narrative account of Will's health problems
6/30/94 - 8/29/95 - Part I
Will spent the next
14 months in the hospital (from age 2 months to age 16 months). From
June 1994 to June 1995, he never left the hospital. In fact during
the majority of the time he never left the PICU, except for procedures.
Will grew from an infant to a toddler in a very strange and alien world--without
grass, trees, or wind.
During this 14-month
hospitalization, we both worked in the hospital. Therefore, we slept,
ate, worked, and raised our child in the hospital. Oftentimes, we
went days without going to our home. Lori probably slept one night
per month at our home, while Tom spent approximately two nights per week
at home. We spent every waking minute with Will (lunchtime, weekends,
mornings, evenings, etc.). One of the losses of having a chronically
ill child is that you miss out on many opportunities to parent your child.
Therefore, we learned how to do every one of his cares that we could.
This included trachea care and changes, suctioning, feeding, as well as
bathing, dressing, and bedtime routines. Lori also became very active
in the hospital community. She was asked to join the parent advisory
committee, frequently assisted families in learning how to perform trachea
care and tube feedings, and was the leading fund raise in the MDA Walk-a-thon.
Will was readmitted,
reintubated (orally) and placed back on the ventilator. Chronic intubation
produced considerable discomfort for Will and made it very difficult for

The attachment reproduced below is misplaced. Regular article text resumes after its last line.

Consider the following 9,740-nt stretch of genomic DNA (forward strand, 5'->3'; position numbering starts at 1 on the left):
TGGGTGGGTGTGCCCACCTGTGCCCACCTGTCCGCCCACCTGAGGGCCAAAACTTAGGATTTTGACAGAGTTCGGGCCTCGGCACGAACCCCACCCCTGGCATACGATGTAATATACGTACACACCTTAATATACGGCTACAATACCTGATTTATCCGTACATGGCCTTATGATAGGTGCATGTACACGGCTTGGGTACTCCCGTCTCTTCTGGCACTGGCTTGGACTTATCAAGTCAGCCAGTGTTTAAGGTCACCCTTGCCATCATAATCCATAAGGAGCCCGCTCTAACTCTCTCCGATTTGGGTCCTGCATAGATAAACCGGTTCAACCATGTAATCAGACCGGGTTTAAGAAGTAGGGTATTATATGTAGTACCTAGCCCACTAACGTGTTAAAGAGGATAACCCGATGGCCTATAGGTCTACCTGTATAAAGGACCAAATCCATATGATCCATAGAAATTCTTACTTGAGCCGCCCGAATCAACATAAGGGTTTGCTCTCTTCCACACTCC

us to hold him without nursing assistance. Happily, the nurses were
more than obliging when it came to helping us hold, love, and parent Will.
They loved Will as we believe that they love their own children and helped
us through a long and difficult time.
During this hospitalization,
chronic central lines were placed, which developed blood clots. Parts
of these clots broke free and went to his brain, producing seizures and
strokes. As a result, Will underwent an EEG and a spinal tap, and
was prescribed Phenobarbital (an anticonvulsant medication for the next
six months). Other clots recirculated through his body because of
his heart defects and ultimately became lodged in his right hand.
The clots in his hand caused the ends of three fingers to die. Initially,
there was concern that he would lose his entire right hand. During
the course of several months in the fall of 1994, Will's fingertips died,
blackened, and withered. This was a horribly painful process for
him and he received constant narcotics. The surgeons informed us
that letting his fingers auto-amputate would save more tissue than amputating
them surgically. This became especially harrowing for Will, our family,
and the nurses, because you never knew whether this would be the day that
one of his fingers would come off before your eyes.
After the initial
clot problem, it was discovered that other deep lines were clotted.
We tried several medications (unsuccessfully) to break up the clots.
Will had a severe allergic reaction to one of the medications (streptokinase)
and developed a 106-degree fever. Eventually, the decision was made
to remove the lines, despite the fear that it would shower his body and
brain with emboli. This was one of many agonizing decisions that
we had to make during his hospitalizations. Mercifully, the lines
were removed without any further (apparent) damage from the clots.
The clotting problems
raised concerns that Will might suffer from a specific clotting disorder
such as Protein C or Protein S. This was a specter that haunted us
for the next three years and was not ruled out until 1999.
During this 14 month
hospitalization, Will had so many IV's and central lines that it became